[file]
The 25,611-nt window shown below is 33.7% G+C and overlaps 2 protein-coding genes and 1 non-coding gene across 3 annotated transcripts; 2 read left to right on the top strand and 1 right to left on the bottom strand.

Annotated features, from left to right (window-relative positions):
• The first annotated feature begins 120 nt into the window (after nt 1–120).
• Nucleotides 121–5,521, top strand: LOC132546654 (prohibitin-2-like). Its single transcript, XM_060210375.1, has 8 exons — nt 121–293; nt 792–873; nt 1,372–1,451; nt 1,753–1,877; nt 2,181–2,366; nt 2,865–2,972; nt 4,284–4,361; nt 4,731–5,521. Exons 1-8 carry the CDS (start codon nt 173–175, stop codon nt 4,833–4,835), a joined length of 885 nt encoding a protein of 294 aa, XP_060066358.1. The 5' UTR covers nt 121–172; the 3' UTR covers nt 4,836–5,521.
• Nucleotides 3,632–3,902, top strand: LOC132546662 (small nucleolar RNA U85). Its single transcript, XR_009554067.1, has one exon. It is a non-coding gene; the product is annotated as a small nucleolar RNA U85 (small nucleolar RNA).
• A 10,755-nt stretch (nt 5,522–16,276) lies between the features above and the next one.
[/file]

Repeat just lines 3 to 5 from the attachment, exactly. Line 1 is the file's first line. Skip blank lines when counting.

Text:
• The first annotated feature begins 120 nt into the window (after nt 1–120).
• Nucleotides 121–5,521, top strand: LOC132546654 (prohibitin-2-like). Its single transcript, XM_060210375.1, has 8 exons — nt 121–293; nt 792–873; nt 1,372–1,451; nt 1,753–1,877; nt 2,181–2,366; nt 2,865–2,972; nt 4,284–4,361; nt 4,731–5,521. Exons 1-8 carry the CDS (start codon nt 173–175, stop codon nt 4,833–4,835), a joined length of 885 nt encoding a protein of 294 aa, XP_060066358.1. The 5' UTR covers nt 121–172; the 3' UTR covers nt 4,836–5,521.
• Nucleotides 3,632–3,902, top strand: LOC132546662 (small nucleolar RNA U85). Its single transcript, XR_009554067.1, has one exon. It is a non-coding gene; the product is annotated as a small nucleolar RNA U85 (small nucleolar RNA).